Storch named first Ruth L. Siteman professor

Will also direct pediatric infectious disease division

Gregory A. Storch, M.D., has been named director of the Division of Infectious Diseases in the Department of Pediatrics and the first Ruth L. Siteman Professor of Pediatrics at the School of Medicine.

The endowed professorship, given by Alvin J. and Ruth Siteman, will support leadership in pediatric infectious diseases.

Gregory Storch
Gregory Storch

“We are most grateful to Al and Ruth Siteman for their generous support of the Department of Pediatrics and pediatric infectious diseases, a field which has eliminated so much childhood disease through vaccine development and early recognition and therapy,” said Alan L. Schwartz, M.D., Ph.D., the Harriet B. Spoehrer Professor and chair of pediatrics, professor of molecular biology and pharmacology at the School of Medicine and pediatrician in chief at St. Louis Children’s Hospital.

“The inaugural recipient, Greg Storch, is a nationally renowned scholar, teacher and clinician in pediatric infectious diseases as well as a superior citizen of the School of Medicine and St. Louis Children’s Hospital.”

The professorship is part of the St. Louis Children’s Hospital/Washington University School of Medicine Joint Program in Pediatric Chairs, which set a goal to have 12 new pediatric professorships by 2008.

“This is the latest endowed chair in the 10-year-old program in which St. Louis Children’s Hospital and Washington University School of Medicine have developed for revered pediatric leaders,” Schwartz said.

“I am deeply honored to be appointed to the Siteman chair because of the tremendous contribution that the Siteman family has made to the University, particularly in the area of cancer care, which is very meaningful to me personally,” Storch said.

Storch, professor of pediatrics, of medicine and of molecular microbiology, will continue in his role as director of the Division of Laboratory Medicine in the Department of Pediatrics. He also is director of the virology and bacteriology laboratories.

Storch is internationally recognized as an expert in virology and the molecular identification of new and emerging pathogens. He is medical director of Project ARK, or AIDS/HIV Resources and Knowledge, the St. Louis program for mothers and children with HIV/AIDS that has received national recognition. His research interests are in developing molecular diagnostic tests for viral infections and other unconventional pathogens as well as in pediatric HIV.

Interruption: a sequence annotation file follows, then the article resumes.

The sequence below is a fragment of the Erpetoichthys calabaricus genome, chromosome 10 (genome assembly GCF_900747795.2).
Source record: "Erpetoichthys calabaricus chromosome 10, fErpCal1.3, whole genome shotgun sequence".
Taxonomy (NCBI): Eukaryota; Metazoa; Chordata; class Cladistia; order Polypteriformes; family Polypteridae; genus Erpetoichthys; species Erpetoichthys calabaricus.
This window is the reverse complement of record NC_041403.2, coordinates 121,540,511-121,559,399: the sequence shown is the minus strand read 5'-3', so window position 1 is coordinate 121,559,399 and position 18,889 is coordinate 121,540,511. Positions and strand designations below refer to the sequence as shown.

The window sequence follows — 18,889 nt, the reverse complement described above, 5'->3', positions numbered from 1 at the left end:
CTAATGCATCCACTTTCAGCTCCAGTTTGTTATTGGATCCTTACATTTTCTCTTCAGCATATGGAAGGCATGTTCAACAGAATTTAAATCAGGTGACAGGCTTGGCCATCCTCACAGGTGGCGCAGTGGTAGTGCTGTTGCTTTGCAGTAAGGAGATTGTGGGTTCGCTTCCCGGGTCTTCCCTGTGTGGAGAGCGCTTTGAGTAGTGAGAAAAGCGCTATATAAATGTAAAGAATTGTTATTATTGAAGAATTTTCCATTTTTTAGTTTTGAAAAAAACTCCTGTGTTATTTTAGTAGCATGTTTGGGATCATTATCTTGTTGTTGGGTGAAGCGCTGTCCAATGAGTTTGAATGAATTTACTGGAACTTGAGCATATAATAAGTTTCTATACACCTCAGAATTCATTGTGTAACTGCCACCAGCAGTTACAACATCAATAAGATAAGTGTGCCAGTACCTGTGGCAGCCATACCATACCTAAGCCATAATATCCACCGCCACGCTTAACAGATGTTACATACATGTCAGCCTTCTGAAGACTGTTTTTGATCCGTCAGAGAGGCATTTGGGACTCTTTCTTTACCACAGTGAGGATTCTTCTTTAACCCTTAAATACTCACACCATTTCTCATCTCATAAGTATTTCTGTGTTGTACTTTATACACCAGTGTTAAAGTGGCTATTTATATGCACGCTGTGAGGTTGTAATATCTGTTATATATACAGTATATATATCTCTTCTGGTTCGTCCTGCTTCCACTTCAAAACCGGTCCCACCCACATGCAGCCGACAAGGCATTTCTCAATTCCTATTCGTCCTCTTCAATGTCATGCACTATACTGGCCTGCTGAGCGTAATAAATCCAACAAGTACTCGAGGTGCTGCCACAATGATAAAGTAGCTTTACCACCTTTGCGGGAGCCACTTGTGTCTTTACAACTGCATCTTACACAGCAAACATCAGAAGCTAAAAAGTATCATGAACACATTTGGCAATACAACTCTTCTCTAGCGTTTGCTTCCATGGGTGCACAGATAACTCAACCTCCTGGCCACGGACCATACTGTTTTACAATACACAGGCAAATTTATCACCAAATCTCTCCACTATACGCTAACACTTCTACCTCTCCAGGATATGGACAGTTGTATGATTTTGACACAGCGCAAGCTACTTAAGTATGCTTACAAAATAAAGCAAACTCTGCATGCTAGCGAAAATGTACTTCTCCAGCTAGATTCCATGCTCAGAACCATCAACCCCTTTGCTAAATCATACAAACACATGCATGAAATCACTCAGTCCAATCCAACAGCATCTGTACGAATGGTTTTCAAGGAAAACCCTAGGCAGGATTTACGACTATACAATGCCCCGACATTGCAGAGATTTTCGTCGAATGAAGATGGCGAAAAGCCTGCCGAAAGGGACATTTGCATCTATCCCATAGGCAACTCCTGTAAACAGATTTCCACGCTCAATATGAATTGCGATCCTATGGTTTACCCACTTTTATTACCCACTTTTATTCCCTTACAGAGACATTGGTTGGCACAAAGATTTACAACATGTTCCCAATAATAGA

He also served as chairman for two years of the School of Medicine’s Executive Committee of the Faculty Council, the highest elected position among the more than 1,500 medical school faculty. For that committee, Storch organized a faculty retreat that took place in November 2003 and chaired the Retreat Implementation Committee, whose work led to the development of new standards for appointments and promotions at the School of Medicine.

“We are indebted to Al and Ruth Siteman for their generosity, which effectively endows our vision of clinical excellence throughout St. Louis Children’s Hospital,” said Lee F. Fetter, president and senior executive officer of Children’s Hospital. “Greg Storch is a wonderful choice to fulfill this role, given his outstanding record of expertise within many of our clinical specialties and contributions that have advanced the medical field.”

Storch came to the School of Medicine in 1973 as an intern and resident at Jewish Hospital. He then worked for the Epidemic Intelligence Service office of the Centers for Disease Control and Prevention and returned to the School of Medicine in 1978 as a clinical and research fellow in infectious diseases.

He joined the faculty in 1981 as an assistant professor of pediatrics.

Storch serves on the editorial board of Clinical Microbiology Reviews and is a reviewer for several other medical journals. He serves as faculty adviser for the STATS (Students Teaching AIDS to Students) Program and was formerly co-faculty master of the Cori Society.

Storch also served a three-year term as an elected director of the Harvard University Alumni Association and is the representative for former house staff members of the Executive Council of the Washington University Medical Center Alumni Association. He has been listed numerous times in the Best Doctors in America.

St. Louisans Alvin J. and Ruth Siteman have given generously to the Medical Center over the years. In 1999, they committed $35 million to Barnes-Jewish Hospital and the University to advance cancer research and treatment in what became the Alvin J. Siteman Cancer Center.

The Sitemans are are Life Patrons of the William Greenleaf Eliot Society. They also established the Phillip L. Siteman Professorship in Marketing at the Olin School of Business in 1985 to honor his father. Alvin received the Dean’s Medal for exceptional dedication and service to the business school in 1994 and the Robert S. Brookings Award that same year for furthering the alliance between the University and its community. He also established the Alvin J. Siteman Cerebrovascular Research Fund.